Imagine walking through the woods. Leaves are softly crunching under your feet, the air is cool and crisp. The sun shines through breaks in the trees and warms your face. Birds chirp high above in the trees and a squirrel scurries across the forrest floor. For a brief moment you feel one with nature.
As you continue to walk along, you see acorns scattered on the ground. You see a narrow trail that breaks through some brush and you think you’re onto something. The elusive white tail deer that you plan to hunt must be in the area. You make your way back out and eagerly anticipate coming back.
A short time later you find yourself walking the same path. This time you are walking in complete darkness with a tree stand and pack strapped to your back. As if the items on your back weren’t heavy enough, holding a bow in one hand and a heavy maglite in the other has left you exhausted. Maybe hiking in two miles wasn’t such a good idea?
Finally, your long hike comes to a close as you set your gear down next to your tree. After a minute to catch your breath, you begin to climb. Once settled in, you begin to wait. More than an hour passes before the sounds of the forrest change and the light of dawn begins to filter in through the trees.
A few more hours pass and noon is quickly approaching. The only animals to show themselves have been a few birds and one annoying squirrel that seems to be deliberately dropping chewed up pieces of nuts directly on your head. Disappointed, you climb back down the tree and get yourself ready for the long hike back to your vehicle.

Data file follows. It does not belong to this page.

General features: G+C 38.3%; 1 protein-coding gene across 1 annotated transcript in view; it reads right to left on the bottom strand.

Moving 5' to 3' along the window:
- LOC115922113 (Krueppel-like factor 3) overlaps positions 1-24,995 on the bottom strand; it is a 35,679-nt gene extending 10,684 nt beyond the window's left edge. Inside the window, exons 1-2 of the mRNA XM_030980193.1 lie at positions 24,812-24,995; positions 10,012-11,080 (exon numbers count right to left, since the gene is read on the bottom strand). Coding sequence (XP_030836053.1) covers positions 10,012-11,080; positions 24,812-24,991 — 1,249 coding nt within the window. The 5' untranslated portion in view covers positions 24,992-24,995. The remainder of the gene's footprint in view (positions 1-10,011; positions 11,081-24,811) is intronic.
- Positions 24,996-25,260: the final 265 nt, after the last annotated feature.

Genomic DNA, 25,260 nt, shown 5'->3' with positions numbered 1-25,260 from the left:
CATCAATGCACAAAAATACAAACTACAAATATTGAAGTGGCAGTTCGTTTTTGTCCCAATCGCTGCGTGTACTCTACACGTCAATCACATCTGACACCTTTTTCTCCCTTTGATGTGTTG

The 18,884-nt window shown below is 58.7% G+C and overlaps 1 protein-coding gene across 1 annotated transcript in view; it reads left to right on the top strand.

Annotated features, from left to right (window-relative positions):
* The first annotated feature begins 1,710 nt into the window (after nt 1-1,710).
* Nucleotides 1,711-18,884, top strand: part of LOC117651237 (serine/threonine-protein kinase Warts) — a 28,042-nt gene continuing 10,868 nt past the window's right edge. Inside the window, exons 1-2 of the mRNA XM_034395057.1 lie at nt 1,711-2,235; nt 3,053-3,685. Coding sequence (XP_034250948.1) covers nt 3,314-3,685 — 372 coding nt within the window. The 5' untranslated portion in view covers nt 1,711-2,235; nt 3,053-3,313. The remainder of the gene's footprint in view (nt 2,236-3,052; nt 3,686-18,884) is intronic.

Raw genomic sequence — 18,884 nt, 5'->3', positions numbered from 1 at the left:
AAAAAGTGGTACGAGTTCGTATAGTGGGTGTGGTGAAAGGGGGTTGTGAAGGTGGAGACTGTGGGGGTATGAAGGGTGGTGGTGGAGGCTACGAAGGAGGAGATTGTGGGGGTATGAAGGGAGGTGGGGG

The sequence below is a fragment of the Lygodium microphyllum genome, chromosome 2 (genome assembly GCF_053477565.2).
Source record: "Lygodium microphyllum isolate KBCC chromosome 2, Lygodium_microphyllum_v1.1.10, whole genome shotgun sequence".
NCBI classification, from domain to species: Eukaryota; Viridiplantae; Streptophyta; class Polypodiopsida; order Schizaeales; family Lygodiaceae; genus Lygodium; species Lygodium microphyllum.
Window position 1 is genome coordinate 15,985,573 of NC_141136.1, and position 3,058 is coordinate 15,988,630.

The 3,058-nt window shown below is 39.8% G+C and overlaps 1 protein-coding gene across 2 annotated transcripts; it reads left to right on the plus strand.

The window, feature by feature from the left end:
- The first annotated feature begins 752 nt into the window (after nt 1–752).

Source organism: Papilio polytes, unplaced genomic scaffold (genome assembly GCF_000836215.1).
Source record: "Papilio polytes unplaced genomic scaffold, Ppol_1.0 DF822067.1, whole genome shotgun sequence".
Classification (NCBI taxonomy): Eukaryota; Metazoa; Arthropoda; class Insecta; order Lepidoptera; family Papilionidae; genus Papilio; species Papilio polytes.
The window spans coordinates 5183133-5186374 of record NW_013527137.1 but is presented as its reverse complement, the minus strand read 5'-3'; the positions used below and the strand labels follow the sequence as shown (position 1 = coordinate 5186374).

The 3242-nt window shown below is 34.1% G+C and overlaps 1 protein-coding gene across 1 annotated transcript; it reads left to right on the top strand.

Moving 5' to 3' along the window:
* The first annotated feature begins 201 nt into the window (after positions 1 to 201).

On a whim, you decide to press down the game trail a bit to see if things look any better. After a few yards you begin to see spent shotgun hulls and the occasional beer can tossed into the brush. At that moment you realize you haven’t been hunting a deer trail after all. You’ve just spend all morning hunting a path cut in by beer drinking small game hunters.
These are the types of problems that inexperienced hunters face when the only educational tools available are YouTube and a variety of Hunting Blogs. Without someone to show you the ropes, there are a lot of things that you are forced to learn by trial and error. Unfortunately, this can be an extremely time consuming experience that leaves new hunters discouraged.
Up until about two weeks ago, I was discouraged and not very eager to get back into the woods this hunting season. I’ve been fortunate enough to meet someone who is willing to teach me everything I need to know about hunting.
Yesterday we spent some time in the woods pheasant hunting and looking at potential tree stand locations for deer. It was a lot of information to take in and, even though I didn’t get a pheasant, I had a good time. I’ll be rushing out after work tomorrow to climb a tree and wait for deer.
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